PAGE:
A model for the learning process. And why it helps to have one.
One of the most powerful ideas I’ve engaged with recently is using a diagram to visualise a shared model of the learning process; using it to get a feel for…
A thread through various blog posts over the years has been linking ideas from research with the realities of teaching in classrooms. I’ve found that cognitive science has provided superb tools for considering the challenges inherent in numerous scenarios and the model for learning presented by Dan Willingham and others has been a key reference for many years. This blog explores the value of the model and nicely represents that whole strand of thinking on teacherhead.com in general.
Cold Calling: The #1 strategy for inclusive classrooms – remote and in person.
Based on my experience working with hundreds of teachers in numerous contexts, I’d suggest that one of the strategies with the biggest impact on the…
Another regular feature of my blog has been the focus on very specific elements of pedagogy, increasingly referencing our walkthrus. Cold Calling is one the key techniques for teachers to master in my view and I’ve written several posts about it. I’m keen to support teachers to overcome their inhibitions around it so was very pleased that this was the top-rated new post in 2021.
Five Ways To: Weave Reading into the Curriculum
In my travels to various schools, one of the variables that I’m struck by is the emphasis placed on reading. I included this description of the range in…
Bringing things up to date, I’ve recently started using Five Ways To… as a format for presenting a range of ideas in a digestible form. This is similar to previous series – Great Lessons, Pedagogy PostCards – and it seems to work. The post on reading is the most recent but all the others are linked via this twitter thread.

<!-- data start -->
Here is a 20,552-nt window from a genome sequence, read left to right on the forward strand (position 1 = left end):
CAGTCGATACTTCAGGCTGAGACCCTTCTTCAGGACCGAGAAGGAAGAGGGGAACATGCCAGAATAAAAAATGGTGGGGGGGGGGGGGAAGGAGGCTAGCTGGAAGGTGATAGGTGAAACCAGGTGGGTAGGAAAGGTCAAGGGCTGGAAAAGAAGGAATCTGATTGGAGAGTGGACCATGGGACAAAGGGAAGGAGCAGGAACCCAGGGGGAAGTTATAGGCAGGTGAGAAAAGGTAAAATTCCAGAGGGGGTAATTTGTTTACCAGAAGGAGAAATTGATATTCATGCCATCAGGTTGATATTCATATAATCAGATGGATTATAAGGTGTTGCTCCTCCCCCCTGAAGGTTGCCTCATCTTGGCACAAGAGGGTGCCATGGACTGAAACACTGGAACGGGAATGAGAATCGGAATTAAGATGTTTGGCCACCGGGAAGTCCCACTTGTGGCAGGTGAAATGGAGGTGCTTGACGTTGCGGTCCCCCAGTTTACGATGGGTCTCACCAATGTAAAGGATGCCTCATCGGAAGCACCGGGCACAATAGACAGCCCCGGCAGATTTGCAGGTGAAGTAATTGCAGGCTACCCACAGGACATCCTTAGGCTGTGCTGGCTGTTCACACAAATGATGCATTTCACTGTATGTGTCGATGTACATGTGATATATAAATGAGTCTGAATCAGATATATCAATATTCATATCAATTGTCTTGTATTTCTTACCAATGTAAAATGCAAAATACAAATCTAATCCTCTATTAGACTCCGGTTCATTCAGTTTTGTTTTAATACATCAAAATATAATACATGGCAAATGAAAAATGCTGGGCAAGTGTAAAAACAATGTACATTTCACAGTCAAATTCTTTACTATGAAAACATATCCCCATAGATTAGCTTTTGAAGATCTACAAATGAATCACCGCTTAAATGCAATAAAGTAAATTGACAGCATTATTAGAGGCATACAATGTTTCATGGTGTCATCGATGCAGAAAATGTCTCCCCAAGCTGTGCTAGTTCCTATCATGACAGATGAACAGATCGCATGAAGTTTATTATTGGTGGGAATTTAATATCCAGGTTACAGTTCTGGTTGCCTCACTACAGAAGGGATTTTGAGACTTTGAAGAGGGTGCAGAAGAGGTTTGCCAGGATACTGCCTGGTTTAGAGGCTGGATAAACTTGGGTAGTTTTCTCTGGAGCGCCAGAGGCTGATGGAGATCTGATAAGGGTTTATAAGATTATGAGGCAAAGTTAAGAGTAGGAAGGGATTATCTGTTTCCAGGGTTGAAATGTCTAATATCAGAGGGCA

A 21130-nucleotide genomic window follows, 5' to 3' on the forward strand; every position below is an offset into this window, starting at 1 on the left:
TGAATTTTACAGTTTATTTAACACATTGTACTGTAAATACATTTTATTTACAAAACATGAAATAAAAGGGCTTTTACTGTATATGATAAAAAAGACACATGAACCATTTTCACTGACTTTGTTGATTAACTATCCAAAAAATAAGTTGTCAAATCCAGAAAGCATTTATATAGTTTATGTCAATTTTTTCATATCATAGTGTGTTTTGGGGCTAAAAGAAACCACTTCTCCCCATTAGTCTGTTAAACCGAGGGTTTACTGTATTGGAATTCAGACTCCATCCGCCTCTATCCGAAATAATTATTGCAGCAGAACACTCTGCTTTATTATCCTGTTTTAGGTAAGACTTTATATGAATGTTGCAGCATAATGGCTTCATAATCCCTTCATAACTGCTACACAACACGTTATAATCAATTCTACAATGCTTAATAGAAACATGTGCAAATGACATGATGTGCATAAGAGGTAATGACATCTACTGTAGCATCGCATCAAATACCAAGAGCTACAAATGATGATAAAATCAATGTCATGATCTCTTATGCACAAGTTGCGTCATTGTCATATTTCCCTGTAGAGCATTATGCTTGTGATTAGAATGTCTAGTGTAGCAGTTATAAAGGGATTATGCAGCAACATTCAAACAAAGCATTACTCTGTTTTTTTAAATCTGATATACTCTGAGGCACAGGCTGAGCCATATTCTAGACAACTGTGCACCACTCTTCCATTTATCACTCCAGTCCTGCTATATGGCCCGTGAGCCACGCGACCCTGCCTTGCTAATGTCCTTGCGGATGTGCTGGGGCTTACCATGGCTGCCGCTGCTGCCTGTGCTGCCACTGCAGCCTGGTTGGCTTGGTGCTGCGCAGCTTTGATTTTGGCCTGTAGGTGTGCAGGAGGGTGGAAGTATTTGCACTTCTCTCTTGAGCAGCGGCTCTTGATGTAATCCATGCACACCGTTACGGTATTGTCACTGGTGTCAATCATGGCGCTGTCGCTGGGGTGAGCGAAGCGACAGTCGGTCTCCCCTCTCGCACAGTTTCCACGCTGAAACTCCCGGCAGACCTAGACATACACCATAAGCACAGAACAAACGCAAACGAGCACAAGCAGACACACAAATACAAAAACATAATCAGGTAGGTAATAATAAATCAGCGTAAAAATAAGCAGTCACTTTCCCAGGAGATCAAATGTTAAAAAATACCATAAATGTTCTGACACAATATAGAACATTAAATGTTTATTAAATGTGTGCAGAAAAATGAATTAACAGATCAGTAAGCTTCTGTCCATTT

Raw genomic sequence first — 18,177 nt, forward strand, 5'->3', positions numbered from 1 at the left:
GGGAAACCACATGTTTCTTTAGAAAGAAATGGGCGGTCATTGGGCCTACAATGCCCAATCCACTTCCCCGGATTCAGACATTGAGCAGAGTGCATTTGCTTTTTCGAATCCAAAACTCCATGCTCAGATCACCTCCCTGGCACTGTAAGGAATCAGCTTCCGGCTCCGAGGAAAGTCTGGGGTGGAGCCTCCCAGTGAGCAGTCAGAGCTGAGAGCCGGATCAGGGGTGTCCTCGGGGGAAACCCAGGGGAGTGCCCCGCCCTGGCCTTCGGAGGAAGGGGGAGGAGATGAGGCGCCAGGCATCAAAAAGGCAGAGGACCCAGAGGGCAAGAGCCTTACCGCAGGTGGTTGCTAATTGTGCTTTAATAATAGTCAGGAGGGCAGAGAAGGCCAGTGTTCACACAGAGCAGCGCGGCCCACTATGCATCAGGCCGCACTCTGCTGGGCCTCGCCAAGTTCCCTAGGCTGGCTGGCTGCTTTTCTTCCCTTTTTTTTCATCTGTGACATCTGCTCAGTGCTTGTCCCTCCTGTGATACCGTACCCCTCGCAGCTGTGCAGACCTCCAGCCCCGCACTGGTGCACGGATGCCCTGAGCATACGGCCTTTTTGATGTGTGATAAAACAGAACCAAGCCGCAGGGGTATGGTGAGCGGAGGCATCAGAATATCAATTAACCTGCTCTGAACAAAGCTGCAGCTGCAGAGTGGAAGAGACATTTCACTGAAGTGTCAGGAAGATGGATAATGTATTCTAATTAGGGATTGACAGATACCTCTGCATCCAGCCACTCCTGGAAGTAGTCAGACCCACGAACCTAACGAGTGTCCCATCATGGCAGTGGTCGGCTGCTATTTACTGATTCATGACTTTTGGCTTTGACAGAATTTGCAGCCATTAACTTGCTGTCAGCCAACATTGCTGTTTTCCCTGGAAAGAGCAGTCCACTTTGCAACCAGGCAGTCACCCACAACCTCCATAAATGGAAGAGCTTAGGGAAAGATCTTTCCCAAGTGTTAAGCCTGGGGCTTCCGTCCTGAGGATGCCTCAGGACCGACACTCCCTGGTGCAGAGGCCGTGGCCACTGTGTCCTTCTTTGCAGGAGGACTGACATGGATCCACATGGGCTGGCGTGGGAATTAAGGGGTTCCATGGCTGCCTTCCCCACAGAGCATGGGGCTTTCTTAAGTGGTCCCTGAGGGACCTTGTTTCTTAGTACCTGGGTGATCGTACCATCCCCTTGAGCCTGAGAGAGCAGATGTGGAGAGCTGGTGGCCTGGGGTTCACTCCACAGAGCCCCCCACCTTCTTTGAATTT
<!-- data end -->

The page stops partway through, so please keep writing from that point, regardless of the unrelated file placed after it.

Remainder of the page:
2021 represented a high watermark for blog stats – fuelled by people working from home during lockdowns – and I know I’ll never match that level of engagement. Psychologically that’s already had an impact on the intensity and frequency of my blogging endeavours. I feel I can relax and allow things to slow down. There’s a kind of pressure to build and build that I’ve created in my mind so, now that I’ve peaked, I can relax! Already as a result of taking the pressure off, I’m reading a lot more of other people’s posts which has been superb. The #edublogshare tag on twitter has brought several brilliant bloggers to my attention.
No doubt I will continue blogging long into the future – I can’t imagine that that itch to write and express ideas won’t going away – but the frequency will definitely drop as I focus more on walkthrus and a few other book related projects.
I’m hugely grateful to everyone who has ever engaged with me on this platform, leaving comments here or on twitter or shared posts online or printed out with their colleagues. It’s been an incredible experience really – one that wouldn’t work if people didn’t engage and share and respond. Writing into a void can feel strange – beyond organising my ideas, what’s the point of it if nobody else reads it? For me, writing for an audience that is receptive and engaged is incredibly rewarding and I’ve valued it hugely. So – thank you all. As ever, if you’ve read down this far, you are a legend!
Let’s see what the next decade brings…
To complete the celebration, here’s a special episode of Mind the Gap where Emma asks me about the blog….
Congratulations- you have been inspiring! Always said I would have loved to have had a head like you,
With best wishes, Liz
Sent from my iPhone
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This is such a useful service from an incredibly knowledgeable person. Comment, insight, evidence and challenge â all pertinent and relevant.
Keep doing what youâre doing for another 10years!